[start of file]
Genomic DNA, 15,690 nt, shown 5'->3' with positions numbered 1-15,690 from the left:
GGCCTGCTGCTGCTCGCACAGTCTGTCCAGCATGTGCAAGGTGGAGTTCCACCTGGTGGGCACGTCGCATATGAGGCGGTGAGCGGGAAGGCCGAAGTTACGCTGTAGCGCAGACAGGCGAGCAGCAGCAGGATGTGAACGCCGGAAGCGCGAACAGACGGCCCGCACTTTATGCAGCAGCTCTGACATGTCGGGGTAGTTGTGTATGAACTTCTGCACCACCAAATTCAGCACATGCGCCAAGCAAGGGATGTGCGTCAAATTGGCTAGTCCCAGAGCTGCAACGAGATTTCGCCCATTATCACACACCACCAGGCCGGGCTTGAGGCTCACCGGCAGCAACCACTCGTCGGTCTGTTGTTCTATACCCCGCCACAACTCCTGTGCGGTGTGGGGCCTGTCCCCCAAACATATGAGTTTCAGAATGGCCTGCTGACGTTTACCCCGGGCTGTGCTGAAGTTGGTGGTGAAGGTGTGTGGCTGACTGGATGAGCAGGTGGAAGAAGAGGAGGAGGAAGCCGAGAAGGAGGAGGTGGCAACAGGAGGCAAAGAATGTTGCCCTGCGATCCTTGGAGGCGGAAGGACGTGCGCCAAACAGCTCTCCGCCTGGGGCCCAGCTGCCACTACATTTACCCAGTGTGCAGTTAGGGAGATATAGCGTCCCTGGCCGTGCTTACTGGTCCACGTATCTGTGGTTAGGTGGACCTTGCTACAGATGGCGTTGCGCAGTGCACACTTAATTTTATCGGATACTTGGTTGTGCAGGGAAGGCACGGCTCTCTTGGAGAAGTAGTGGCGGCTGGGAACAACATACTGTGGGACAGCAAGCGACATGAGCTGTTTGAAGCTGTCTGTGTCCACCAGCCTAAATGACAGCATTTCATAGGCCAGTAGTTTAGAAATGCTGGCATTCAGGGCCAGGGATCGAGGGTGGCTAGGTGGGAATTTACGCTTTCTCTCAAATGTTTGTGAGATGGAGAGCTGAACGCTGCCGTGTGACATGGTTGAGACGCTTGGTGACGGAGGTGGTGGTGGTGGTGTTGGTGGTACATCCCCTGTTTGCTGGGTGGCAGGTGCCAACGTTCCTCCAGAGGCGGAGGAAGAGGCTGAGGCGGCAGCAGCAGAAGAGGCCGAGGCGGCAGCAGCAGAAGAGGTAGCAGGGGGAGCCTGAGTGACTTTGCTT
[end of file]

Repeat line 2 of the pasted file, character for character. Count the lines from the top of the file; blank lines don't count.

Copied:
GGCCTGCTGCTGCTCGCACAGTCTGTCCAGCATGTGCAAGGTGGAGTTCCACCTGGTGGGCACGTCGCATATGAGGCGGTGAGCGGGAAGGCCGAAGTTACGCTGTAGCGCAGACAGGCGAGCAGCAGCAGGATGTGAACGCCGGAAGCGCGAACAGACGGCCCGCACTTTATGCAGCAGCTCTGACATGTCGGGGTAGTTGTGTATGAACTTCTGCACCACCAAATTCAGCACATGCGCCAAGCAAGGGATGTGCGTCAAATTGGCTAGTCCCAGAGCTGCAACGAGATTTCGCCCATTATCACACACCACCAGGCCGGGCTTGAGGCTCACCGGCAGCAACCACTCGTCGGTCTGTTGTTCTATACCCCGCCACAACTCCTGTGCGGTGTGGGGCCTGTCCCCCAAACATATGAGTTTCAGAATGGCCTGCTGACGTTTACCCCGGGCTGTGCTGAAGTTGGTGGTGAAGGTGTGTGGCTGACTGGATGAGCAGGTGGAAGAAGAGGAGGAGGAAGCCGAGAAGGAGGAGGTGGCAACAGGAGGCAAAGAATGTTGCCCTGCGATCCTTGGAGGCGGAAGGACGTGCGCCAAACAGCTCTCCGCCTGGGGCCCAGCTGCCACTACATTTACCCAGTGTGCAGTTAGGGAGATATAGCGTCCCTGGCCGTGCTTACTGGTCCACGTATCTGTGGTTAGGTGGACCTTGCTACAGATGGCGTTGCGCAGTGCACACTTAATTTTATCGGATACTTGGTTGTGCAGGGAAGGCACGGCTCTCTTGGAGAAGTAGTGGCGGCTGGGAACAACATACTGTGGGACAGCAAGCGACATGAGCTGTTTGAAGCTGTCTGTGTCCACCAGCCTAAATGACAGCATTTCATAGGCCAGTAGTTTAGAAATGCTGGCATTCAGGGCCAGGGATCGAGGGTGGCTAGGTGGGAATTTACGCTTTCTCTCAAATGTTTGTGAGATGGAGAGCTGAACGCTGCCGTGTGACATGGTTGAGACGCTTGGTGACGGAGGTGGTGGTGGTGGTGTTGGTGGTACATCCCCTGTTTGCTGGGTGGCAGGTGCCAACGTTCCTCCAGAGGCGGAGGAAGAGGCTGAGGCGGCAGCAGCAGAAGAGGCCGAGGCGGCAGCAGCAGAAGAGGTAGCAGGGGGAGCCTGAGTGACTTTGCTT